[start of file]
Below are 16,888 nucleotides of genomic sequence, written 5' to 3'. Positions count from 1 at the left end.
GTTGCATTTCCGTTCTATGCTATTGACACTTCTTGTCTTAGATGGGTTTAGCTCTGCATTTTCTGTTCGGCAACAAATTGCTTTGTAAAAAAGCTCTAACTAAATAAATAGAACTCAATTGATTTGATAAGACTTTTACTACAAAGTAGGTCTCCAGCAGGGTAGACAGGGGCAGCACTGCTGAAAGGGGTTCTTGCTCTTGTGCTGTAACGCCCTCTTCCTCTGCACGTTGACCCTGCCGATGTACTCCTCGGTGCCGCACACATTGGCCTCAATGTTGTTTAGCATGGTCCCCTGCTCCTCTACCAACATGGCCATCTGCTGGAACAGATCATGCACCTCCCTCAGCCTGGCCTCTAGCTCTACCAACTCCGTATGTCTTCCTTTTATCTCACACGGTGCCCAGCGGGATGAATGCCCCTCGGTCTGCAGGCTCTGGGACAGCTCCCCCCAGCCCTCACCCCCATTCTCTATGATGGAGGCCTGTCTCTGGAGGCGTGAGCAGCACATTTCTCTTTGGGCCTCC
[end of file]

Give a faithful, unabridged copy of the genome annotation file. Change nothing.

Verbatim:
Below are 16,888 nucleotides of genomic sequence, written 5' to 3'. Positions count from 1 at the left end.
GTTGCATTTCCGTTCTATGCTATTGACACTTCTTGTCTTAGATGGGTTTAGCTCTGCATTTTCTGTTCGGCAACAAATTGCTTTGTAAAAAAGCTCTAACTAAATAAATAGAACTCAATTGATTTGATAAGACTTTTACTACAAAGTAGGTCTCCAGCAGGGTAGACAGGGGCAGCACTGCTGAAAGGGGTTCTTGCTCTTGTGCTGTAACGCCCTCTTCCTCTGCACGTTGACCCTGCCGATGTACTCCTCGGTGCCGCACACATTGGCCTCAATGTTGTTTAGCATGGTCCCCTGCTCCTCTACCAACATGGCCATCTGCTGGAACAGATCATGCACCTCCCTCAGCCTGGCCTCTAGCTCTACCAACTCCGTATGTCTTCCTTTTATCTCACACGGTGCCCAGCGGGATGAATGCCCCTCGGTCTGCAGGCTCTGGGACAGCTCCCCCCAGCCCTCACCCCCATTCTCTATGATGGAGGCCTGTCTCTGGAGGCGTGAGCAGCACATTTCTCTTTGGGCCTCC